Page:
Frequently asked questions
What’s in Digital Bodleian?
Digital Bodleian contains just under a million images of items from the Bodleian's special collections, some Oxford College libraries, and other Oxford institutions. The digitized items include manuscripts and printed books from many regions and periods, as well as maps, ephemera, archives, photography, portraits, and juvenilia.
The images in Digital Bodleian are a mix of modern digital photography, early digital photography from the 1990s, and digitized slide collections originally assembled earlier in the 20th century.
Have all the Bodleian's special collections been digitized?
No. At present, we have fully or partially digitized around 15,000 items, and more items are being added all the time. Different collections have been digitized to different extents. Items from across the special collections have been digitized, but the best-represented in Digital Bodleian are Western medieval manuscripts, Hebrew manuscripts, Chinese manuscripts and printed books, incunabula, portraits, and sheet music. A smaller number of important Arabic, Persian, Armenian and Georgian manuscripts have also been digitized. Several projects to digitize 19th century archival collections will soon be underway.
What’s currently being added to Digital Bodleian?
The very latest additions can be seen here. At any given time, we’ll be working on several different digitization projects. Current projects include Manuscripts from German-Speaking Lands and the Chinese Collections Digitization Project.
How does the Bodleian choose what to digitize?
Most of the Bodleian’s digitization work is funded externally: by large charities such as The Polonsky Foundation; by Oxford groups such as the Marjory Wardrop Fund and the Friends of the Bodleian; or by individual donors. These types of funding are generally allocated for specific objects or collections. The Bodleian’s imaging studio also takes photography orders from publishers and researchers, and if we can, we put these images in Digital Bodleian as well. Bodleian curators and conservators assess every digitization project, and we strive for balanced representation across our collections, but we are rarely in a position to outright choose what to digitize.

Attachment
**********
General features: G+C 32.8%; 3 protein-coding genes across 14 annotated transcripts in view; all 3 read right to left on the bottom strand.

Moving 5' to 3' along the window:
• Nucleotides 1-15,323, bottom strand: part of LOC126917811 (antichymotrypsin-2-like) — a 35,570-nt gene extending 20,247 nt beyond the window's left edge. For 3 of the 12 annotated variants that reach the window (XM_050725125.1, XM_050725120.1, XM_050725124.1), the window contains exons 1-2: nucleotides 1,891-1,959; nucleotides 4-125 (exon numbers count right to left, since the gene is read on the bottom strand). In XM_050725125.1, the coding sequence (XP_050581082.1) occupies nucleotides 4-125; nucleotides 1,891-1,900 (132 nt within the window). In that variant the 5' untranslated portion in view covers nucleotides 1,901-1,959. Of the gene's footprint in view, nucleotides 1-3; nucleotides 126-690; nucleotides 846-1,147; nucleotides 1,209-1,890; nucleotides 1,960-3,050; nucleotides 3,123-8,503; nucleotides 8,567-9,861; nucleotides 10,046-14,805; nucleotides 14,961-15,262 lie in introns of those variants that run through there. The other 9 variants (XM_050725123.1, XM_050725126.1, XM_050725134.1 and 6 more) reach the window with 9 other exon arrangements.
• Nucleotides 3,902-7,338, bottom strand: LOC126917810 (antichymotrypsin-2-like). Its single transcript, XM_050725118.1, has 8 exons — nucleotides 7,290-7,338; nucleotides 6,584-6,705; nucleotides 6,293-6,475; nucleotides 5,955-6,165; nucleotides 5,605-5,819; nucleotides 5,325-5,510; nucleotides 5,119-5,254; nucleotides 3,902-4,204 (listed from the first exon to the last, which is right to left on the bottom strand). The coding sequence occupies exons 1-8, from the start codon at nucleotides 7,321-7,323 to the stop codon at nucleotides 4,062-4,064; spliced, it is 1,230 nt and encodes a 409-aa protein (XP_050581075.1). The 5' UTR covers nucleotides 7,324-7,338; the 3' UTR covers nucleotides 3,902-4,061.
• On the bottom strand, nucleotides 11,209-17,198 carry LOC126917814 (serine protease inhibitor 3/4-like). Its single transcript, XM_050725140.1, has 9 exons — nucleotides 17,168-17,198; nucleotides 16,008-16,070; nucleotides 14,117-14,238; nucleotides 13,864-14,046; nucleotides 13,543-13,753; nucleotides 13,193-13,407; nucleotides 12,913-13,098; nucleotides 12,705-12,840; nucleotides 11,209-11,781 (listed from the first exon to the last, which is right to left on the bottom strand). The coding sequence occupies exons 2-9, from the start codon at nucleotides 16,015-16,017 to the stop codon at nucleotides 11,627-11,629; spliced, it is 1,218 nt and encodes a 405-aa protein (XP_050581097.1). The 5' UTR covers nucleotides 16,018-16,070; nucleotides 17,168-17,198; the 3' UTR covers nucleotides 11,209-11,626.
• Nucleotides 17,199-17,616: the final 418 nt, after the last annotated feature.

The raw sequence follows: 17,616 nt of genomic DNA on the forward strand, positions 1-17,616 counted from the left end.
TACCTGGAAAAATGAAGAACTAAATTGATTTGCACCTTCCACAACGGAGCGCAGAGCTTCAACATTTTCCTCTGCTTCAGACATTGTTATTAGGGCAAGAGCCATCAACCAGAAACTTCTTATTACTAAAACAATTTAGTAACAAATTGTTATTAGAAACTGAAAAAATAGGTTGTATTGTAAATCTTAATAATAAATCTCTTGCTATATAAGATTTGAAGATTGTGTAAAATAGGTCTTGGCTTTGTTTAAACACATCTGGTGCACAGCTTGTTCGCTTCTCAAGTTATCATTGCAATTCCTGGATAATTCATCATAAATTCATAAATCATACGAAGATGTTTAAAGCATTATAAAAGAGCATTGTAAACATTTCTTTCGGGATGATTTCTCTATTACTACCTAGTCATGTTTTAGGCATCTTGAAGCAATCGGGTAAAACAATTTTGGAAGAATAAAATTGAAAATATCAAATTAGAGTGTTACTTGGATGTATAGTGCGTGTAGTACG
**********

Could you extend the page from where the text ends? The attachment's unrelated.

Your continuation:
Oxford colleges manage their own digitization according to their own priorities and funding streams.
Can I request that an item be digitized?
If an item hasn’t been digitized yet, you can order images from Bodleian Imaging Services.
Where can I find more information about an item?
The most current and complete information about our collections can be found in our online catalogues (regardless of whether an item has been digitized or not): SOLO for printed materials and maps, Medieval Manuscripts in Oxford Libraries for medieval manuscripts, and Bodleian Archives & Manuscripts for post-1500 archives and manuscripts. For online resources relating to Hebraica and Judaica, and Middle Eastern, North African, South Asian, East Asian, and South East Asian collections, see the Bodleian oriental special collections LibGuide.
While we try to include as much information about an item as possible in Digital Bodleian, the catalogues are the best and most complete source of information. Where possible, we link directly to an item's catalogue page in the Digital Bodleian description.
Please see the Bodleian special collections pages for further information on finding items and catalogue descriptions, If you can’t find what you’re looking for, please email email@example.com.
If you have a question about a college item, please email the college library directly.
Why are some of the digitized items only “partial”?
“Partial” means that we haven’t digitized every page or section of the original object. This is usually because only a particular page or section was relevant to a digitization project. Most of our partial digitizations are scans of 20th-century slide images of illuminations in medieval manuscripts. Often, these partial digitizations have detailed image-level descriptions.
Why are there multiple versions of some items?
We’ve been digitizing our collections for nearly 30 years, and capturing analogue images for much longer than that. Some objects have been photographed several times, for different projects and with different equipment. For example, 35mm slides of select pages of MS. Bodl. 264 were captured over a period of about 40 years; digital photographs of the entire manuscript were captured in 1999; new digital photographs were captured, including images of the binding and composite flash images of the gold-leaf decoration, for a print facsimile in 2013. These different versions are useful for researchers trying to understand the history of scholarship around a particular object, and we have chosen to keep all of them in Digital Bodleian rather than choosing one particular version as the canonical facsimile.
Can I reuse the images?